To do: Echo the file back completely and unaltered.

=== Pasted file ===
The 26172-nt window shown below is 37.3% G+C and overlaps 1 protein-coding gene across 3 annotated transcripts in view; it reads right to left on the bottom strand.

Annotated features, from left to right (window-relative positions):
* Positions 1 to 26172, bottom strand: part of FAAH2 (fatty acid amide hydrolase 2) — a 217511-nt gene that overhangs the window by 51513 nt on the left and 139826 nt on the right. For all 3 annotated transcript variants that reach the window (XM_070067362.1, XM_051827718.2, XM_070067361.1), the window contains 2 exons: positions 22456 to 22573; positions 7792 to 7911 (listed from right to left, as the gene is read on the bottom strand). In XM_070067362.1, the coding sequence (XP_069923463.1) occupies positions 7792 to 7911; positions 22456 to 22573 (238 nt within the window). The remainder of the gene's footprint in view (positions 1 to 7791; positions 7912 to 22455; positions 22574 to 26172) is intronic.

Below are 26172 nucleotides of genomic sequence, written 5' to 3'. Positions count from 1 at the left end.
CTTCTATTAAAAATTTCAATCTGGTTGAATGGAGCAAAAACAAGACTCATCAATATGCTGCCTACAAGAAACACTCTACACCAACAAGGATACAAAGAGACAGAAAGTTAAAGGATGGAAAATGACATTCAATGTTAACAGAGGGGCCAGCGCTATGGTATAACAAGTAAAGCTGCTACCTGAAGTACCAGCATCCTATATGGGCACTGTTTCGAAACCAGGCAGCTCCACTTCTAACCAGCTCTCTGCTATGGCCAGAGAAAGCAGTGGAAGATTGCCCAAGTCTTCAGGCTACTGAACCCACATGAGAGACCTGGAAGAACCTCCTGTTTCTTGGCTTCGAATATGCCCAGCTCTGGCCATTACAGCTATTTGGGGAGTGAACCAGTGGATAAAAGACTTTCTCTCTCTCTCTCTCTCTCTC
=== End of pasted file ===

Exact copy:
The 26172-nt window shown below is 37.3% G+C and overlaps 1 protein-coding gene across 3 annotated transcripts in view; it reads right to left on the bottom strand.

Annotated features, from left to right (window-relative positions):
* Positions 1 to 26172, bottom strand: part of FAAH2 (fatty acid amide hydrolase 2) — a 217511-nt gene that overhangs the window by 51513 nt on the left and 139826 nt on the right. For all 3 annotated transcript variants that reach the window (XM_070067362.1, XM_051827718.2, XM_070067361.1), the window contains 2 exons: positions 22456 to 22573; positions 7792 to 7911 (listed from right to left, as the gene is read on the bottom strand). In XM_070067362.1, the coding sequence (XP_069923463.1) occupies positions 7792 to 7911; positions 22456 to 22573 (238 nt within the window). The remainder of the gene's footprint in view (positions 1 to 7791; positions 7912 to 22455; positions 22574 to 26172) is intronic.

Below are 26172 nucleotides of genomic sequence, written 5' to 3'. Positions count from 1 at the left end.
CTTCTATTAAAAATTTCAATCTGGTTGAATGGAGCAAAAACAAGACTCATCAATATGCTGCCTACAAGAAACACTCTACACCAACAAGGATACAAAGAGACAGAAAGTTAAAGGATGGAAAATGACATTCAATGTTAACAGAGGGGCCAGCGCTATGGTATAACAAGTAAAGCTGCTACCTGAAGTACCAGCATCCTATATGGGCACTGTTTCGAAACCAGGCAGCTCCACTTCTAACCAGCTCTCTGCTATGGCCAGAGAAAGCAGTGGAAGATTGCCCAAGTCTTCAGGCTACTGAACCCACATGAGAGACCTGGAAGAACCTCCTGTTTCTTGGCTTCGAATATGCCCAGCTCTGGCCATTACAGCTATTTGGGGAGTGAACCAGTGGATAAAAGACTTTCTCTCTCTCTCTCTCTCTCTC